Man suing UPMC after being given false COVID results, canceling wedding

·3 min read

There is a lot of time, planning and money that goes into a wedding. So, imagine one groom’s disappointment when he had to cancel his special day after being told he had COVID, only to later learn the results were wrong.

Michael and Inger Martin still have unused wedding decorations, some of them handmade, still sitting in their Monroeville home, after they had to call off their Aug. 1, 2020 wedding.

The wedding, set to host 125 guests, was set to be held at Boyce Park. But just days before the much-anticipated event, Michael, came down with a fever and a sore throat.

“My wife took my temperature. It was 103,” said Michael Martin.

Michael went to his PCP, UPMC Community Medicine in Monroeville, and was referred to UPMC Mercy South Side for a COVID test.

Martin also went to the emergency room, where a test there revealed he had strep throat, which was quickly treated with antibiotics.

The next day, a physician’s assistant from Michael’s PCP called him to say he tested positive for COVID.

“They told me at that point in time I need to cancel my wedding,” said Michael Martin.

The couple called their family and friends, explaining that the wedding was off.

“It was maybe a week and a half before the wedding,” said Inger Martin.

Next, the Martins canceled all their wedding vendors.

“All of these things were written in stone that if you don’t cancel in a certain amount of time, within 30 days, you aren’t getting a penny back,” said Michael Martin.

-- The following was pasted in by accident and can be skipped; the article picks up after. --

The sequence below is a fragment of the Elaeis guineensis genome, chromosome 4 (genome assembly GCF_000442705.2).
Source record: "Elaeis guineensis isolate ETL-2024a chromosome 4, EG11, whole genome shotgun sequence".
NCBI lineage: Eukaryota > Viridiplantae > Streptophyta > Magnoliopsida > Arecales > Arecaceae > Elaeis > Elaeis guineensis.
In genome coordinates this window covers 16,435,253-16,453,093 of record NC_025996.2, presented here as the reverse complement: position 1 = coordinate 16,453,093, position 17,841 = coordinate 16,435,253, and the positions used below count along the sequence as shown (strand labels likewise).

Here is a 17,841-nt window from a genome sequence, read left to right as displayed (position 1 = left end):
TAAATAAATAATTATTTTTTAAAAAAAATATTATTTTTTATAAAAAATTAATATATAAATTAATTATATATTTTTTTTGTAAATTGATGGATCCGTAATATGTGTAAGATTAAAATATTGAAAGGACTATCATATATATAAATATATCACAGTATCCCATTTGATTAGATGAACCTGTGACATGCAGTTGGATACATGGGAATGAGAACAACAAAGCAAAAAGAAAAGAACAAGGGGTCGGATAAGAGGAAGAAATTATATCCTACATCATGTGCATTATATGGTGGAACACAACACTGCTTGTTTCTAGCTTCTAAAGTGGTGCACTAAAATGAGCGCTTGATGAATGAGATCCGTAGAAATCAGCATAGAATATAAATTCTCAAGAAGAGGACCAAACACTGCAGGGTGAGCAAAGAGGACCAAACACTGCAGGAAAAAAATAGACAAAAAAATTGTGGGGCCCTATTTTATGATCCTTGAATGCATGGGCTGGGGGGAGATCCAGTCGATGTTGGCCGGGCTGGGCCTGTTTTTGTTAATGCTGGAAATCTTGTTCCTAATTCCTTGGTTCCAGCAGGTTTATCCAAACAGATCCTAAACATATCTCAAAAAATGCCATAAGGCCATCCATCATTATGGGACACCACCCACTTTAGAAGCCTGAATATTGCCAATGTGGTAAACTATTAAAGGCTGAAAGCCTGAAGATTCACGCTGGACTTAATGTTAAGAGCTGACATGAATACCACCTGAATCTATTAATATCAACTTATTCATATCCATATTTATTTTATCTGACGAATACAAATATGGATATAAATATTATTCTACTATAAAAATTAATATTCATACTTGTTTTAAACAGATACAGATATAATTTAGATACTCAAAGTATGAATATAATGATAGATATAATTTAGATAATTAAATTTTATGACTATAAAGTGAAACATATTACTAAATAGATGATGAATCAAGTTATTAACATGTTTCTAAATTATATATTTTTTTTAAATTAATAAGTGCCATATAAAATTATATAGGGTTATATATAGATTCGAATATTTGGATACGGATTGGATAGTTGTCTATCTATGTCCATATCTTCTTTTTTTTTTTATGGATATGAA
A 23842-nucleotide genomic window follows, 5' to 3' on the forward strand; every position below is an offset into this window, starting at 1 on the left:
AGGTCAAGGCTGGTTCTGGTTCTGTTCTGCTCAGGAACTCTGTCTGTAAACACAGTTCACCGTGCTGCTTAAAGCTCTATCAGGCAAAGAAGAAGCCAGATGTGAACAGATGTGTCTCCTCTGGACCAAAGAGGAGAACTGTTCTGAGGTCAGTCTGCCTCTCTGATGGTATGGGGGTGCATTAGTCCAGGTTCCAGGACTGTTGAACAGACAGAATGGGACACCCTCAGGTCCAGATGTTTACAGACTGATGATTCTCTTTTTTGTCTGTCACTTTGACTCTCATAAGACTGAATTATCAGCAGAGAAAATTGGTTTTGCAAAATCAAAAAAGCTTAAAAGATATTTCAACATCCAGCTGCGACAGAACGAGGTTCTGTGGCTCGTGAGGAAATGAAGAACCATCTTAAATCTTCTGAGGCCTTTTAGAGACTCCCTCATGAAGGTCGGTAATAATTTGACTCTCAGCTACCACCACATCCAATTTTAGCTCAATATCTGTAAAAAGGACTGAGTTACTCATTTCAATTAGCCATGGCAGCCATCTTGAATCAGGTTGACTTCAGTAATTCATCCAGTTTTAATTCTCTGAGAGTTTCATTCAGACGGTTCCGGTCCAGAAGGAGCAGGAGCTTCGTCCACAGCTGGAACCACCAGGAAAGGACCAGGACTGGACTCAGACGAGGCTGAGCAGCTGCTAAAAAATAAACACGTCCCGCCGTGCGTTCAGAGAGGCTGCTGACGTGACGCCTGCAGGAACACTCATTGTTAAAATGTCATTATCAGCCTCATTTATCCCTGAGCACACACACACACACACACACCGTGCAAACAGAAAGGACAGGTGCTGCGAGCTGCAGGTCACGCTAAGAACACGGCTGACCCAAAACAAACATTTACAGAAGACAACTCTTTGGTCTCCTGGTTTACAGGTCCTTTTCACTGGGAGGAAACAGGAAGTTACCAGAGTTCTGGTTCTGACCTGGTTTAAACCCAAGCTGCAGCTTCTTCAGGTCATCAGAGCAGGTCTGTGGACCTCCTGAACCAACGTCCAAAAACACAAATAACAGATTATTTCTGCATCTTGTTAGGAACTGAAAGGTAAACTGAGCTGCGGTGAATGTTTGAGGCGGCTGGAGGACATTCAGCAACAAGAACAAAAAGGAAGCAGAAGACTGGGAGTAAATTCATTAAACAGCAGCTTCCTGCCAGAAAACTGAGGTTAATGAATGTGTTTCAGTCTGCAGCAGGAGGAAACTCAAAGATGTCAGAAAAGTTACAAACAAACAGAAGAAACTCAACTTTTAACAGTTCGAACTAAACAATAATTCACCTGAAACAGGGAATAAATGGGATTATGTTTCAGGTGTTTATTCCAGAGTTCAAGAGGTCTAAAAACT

The Martins estimate they lost tens of thousands of dollars.

The next day, Martin’s PCP called back, saying the physician assistant read the computer screen incorrectly and that he didn’t have COVID.

“He said that she read the computer wrong or something, and I said, ‘I’m not sure what that means to me,’” said Martin.

The Martins ended up getting married on their original date in a much smaller ceremony, in front of less than 10 people.

Now, Michael Martin is suing UPMC Community Medicine, Primary Care Partners of Monroeville UPMC and the physician assistant who reported the incorrect positive test result.

“Try and rectify that mistake, not necessarily in health care per se, but the totality of that,” said Martin. “I just want accountability and acceptance and responsibility.”

Channel 11 reached out to UPMC for comment on the lawsuit, but a spokesman for UPMC told Channel 11 they couldn’t comment on pending litigation.

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